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My Newest Book:
Custer and the Plains Wars

by Roy Blokker



The blog page has been strangely silent of late, for which I apologize. I might claim to be in mourning, for my dog who passed November 21, or for the country, which passed into a strange new world 13 days earlier. I could claim that the weather has kept me busy, with my first and subsequent sojourns into snow-shovel land of Winter 2016-7. I could, but the truth is, I have been busy. Now I can proudly tell you all what I have been busy doing, and remind myself and all of you that life goes on. We do what we have to do. It is what it is. 

The long and short of it is that I just self-published my next book on CreateSpace, Amazon and Amazon Kindle. It is called Custer's Last Stand: An Illustrated History of the Plains Wars and the Near-Extinction of the American Bison. It is a concise history, meaning short (130pp) and yet filled with interesting information and true stories. I had fun writing it. I finished the main draft three years ago and have been tinkering, fiddling, adding, subtracting, polishing and postponing it ever since as if it were a gemstone I had cut from a rough piece into a perfect, faceted shape. 

The book sells for $9.99, the Kindle version for $4.99. It is available now, in the US, and within the next 2 days elsewhere worldwide. I know there have been many books written about Custer and the white man's push into Indian territory I think I bring a new perspective. You can buy it on Amazon, Amazon Kindle, CreateSpace webstore, or any other major bookseller. I encourage you to do so.

Here is an excerpt: 

Seth Bullock, sometimes lawman, sometimes explorer, sometimes merchant, was one of the people who encouraged President Ulysses S. Grant to make Yellowstone the first national park in America – or the world – long before Wyoming and Montana would become states. Setting aside a huge piece of wilderness for protection was a radical idea, but Congress passed the Yellowstone Park National Protection Act and Grant signed it into law on March 1, 1872. 

In June, 1876, Bullock was operating a mercantile with his partner Sol Starr in the boomtown Deadwood, South Dakota, near the gold fields of the Black Hills. In his later years, Bulloch would become a close friend and mentor to another President, Theodore Roosevelt. Roosevelt would go on to become the great conservationist, expanding the national parks system and adding a national monument program as well. Roosevelt turned 18 on October 27, 1876.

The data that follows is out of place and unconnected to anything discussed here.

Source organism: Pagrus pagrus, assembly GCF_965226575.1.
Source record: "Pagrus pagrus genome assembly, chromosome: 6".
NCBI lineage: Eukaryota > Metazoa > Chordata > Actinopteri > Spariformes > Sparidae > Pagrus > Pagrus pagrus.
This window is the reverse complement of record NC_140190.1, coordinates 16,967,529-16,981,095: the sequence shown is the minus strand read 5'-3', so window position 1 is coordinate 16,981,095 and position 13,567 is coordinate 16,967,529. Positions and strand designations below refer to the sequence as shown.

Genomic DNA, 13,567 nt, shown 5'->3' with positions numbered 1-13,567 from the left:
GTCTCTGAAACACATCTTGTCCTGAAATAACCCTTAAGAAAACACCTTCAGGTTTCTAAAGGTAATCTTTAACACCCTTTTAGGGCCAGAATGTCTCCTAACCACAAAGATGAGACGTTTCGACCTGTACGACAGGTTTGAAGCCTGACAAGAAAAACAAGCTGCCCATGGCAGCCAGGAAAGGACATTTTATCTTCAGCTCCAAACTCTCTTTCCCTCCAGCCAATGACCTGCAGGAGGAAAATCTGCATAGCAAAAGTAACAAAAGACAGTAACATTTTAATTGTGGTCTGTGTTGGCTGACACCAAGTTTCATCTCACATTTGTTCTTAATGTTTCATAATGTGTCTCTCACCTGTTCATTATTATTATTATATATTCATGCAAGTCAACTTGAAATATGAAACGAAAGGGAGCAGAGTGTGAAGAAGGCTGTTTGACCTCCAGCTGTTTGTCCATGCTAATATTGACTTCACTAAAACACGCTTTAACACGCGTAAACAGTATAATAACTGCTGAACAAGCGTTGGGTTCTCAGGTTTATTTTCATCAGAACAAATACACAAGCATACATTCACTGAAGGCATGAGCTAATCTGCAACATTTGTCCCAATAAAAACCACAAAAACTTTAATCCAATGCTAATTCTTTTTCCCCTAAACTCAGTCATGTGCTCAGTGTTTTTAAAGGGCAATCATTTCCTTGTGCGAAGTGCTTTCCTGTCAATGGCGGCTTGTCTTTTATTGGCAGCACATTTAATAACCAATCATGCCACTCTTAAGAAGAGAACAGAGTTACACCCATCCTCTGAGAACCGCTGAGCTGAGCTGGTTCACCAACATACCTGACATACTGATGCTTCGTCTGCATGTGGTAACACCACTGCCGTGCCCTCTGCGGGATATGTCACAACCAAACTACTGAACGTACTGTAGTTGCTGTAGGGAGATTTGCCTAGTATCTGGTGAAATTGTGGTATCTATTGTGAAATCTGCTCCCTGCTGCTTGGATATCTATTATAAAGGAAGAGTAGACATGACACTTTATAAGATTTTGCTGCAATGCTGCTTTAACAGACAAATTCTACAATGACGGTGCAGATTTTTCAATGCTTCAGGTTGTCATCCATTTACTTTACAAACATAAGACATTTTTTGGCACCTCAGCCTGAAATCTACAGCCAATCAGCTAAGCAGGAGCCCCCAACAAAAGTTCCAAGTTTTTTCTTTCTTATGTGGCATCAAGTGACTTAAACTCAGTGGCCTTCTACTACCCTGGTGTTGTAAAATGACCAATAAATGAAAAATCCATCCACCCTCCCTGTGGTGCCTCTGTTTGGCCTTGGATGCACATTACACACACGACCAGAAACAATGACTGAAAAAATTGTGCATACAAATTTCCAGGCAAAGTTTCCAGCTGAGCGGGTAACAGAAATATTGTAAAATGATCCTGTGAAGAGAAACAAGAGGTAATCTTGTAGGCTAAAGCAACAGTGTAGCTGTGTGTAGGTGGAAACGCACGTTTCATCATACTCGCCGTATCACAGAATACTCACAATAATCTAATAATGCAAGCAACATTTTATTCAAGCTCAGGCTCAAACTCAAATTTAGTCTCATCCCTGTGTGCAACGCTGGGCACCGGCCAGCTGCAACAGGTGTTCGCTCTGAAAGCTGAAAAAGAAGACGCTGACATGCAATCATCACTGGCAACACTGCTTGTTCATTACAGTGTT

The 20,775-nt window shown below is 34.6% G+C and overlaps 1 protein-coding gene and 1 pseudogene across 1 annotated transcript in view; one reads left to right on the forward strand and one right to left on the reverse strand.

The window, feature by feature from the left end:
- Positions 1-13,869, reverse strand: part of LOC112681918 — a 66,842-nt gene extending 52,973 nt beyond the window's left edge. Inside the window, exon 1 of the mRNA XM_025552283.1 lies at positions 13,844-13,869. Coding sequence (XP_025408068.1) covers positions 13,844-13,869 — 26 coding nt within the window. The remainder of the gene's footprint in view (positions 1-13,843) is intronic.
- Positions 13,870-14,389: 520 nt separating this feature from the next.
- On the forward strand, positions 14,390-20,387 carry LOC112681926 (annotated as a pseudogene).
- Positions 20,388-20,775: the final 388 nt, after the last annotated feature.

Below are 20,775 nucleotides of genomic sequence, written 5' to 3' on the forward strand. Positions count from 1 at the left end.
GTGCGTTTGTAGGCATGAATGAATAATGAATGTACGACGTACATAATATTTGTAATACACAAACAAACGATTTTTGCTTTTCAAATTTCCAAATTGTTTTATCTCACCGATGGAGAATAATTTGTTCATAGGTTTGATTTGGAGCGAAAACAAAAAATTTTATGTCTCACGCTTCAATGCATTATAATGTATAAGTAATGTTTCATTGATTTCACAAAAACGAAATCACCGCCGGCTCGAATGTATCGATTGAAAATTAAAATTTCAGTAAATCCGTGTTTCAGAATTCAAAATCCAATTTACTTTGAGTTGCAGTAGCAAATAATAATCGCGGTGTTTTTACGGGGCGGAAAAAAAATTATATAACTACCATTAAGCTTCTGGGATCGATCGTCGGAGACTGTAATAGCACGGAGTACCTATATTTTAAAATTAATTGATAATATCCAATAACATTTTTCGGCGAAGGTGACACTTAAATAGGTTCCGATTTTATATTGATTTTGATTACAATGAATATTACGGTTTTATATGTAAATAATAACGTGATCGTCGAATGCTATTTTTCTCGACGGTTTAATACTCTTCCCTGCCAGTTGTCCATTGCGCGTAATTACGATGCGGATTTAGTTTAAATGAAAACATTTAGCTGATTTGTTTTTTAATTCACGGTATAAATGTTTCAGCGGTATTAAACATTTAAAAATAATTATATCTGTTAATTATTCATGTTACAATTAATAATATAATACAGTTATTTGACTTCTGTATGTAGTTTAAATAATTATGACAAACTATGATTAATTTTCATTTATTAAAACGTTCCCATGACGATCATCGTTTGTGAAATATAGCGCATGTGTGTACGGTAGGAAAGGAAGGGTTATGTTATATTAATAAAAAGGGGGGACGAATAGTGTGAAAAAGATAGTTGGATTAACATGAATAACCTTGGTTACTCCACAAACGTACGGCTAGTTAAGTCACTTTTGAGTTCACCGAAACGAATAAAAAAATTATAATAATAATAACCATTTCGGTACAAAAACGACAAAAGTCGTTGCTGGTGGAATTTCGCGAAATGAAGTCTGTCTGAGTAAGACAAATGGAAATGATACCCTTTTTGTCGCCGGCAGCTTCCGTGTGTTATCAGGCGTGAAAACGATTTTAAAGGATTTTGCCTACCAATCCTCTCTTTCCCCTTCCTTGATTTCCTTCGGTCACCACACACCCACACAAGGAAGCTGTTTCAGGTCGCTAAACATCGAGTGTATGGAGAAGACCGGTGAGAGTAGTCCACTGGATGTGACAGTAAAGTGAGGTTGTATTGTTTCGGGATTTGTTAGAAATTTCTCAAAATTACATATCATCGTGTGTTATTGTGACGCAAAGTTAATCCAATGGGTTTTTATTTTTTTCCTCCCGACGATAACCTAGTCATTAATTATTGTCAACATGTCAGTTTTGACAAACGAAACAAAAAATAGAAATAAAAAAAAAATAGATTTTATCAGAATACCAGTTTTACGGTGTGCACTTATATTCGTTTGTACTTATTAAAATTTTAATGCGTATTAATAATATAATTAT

The transcontinental railroad was completed in 1869. The train, the Iron Horse, now linked east to west. On its tracks, new towns formed. The vast West was shrinking. More and more people moved westward in search of some version of the Promised Land. It was their manifest destiny to conquer and rule that land, and although the invasion was slow at the start, it grew faster and faster. The terrible War Between the States that once and for all would abolish slavery in the United States, cut short expansion for a time. But the race was back right after. America stretched from sea to shining sea and belonged to a specific group of people. Anyone in their way was in danger. 

The United States of America was one hundred years old, or would be, on July 4. Across the country people planned centennial celebrations. Colorado, admitted into the Union in August, would become known as the Centennial State. In the vast and dangerous West, settlers were pouring in, looking for homesteads to ranch or farm, or gold, or buffalo skins, or places to sell all the things the others in there area would need or want. 

1876 was a monumental year, even as years go. Before the year was over, Wild Bill Hickok would be murdered while playing poker in a saloon in Deadwood, South Dakota; the Jesse James-Cole Younger Gang would be broken up after a failed attempt to rob a bank in Northfield, Minnesota; the nation would celebrate the centennial of its birth with the lavish International Exposition in Philadelphia, later to be known as, simply, the Centennial, a six month long national fair to which one in five Americans would go; the National Women's Suffrage Association, formed seven years before, would draw significant attention to the women's rights issue; Ulysses S. Grant would finish his second term as president, to watch as a new president would be elected but no one would know the outcome for months at the threat of a second civil war; and George Armstrong Custer would fight the Battle of the Little Bighorn.


Find it here!     

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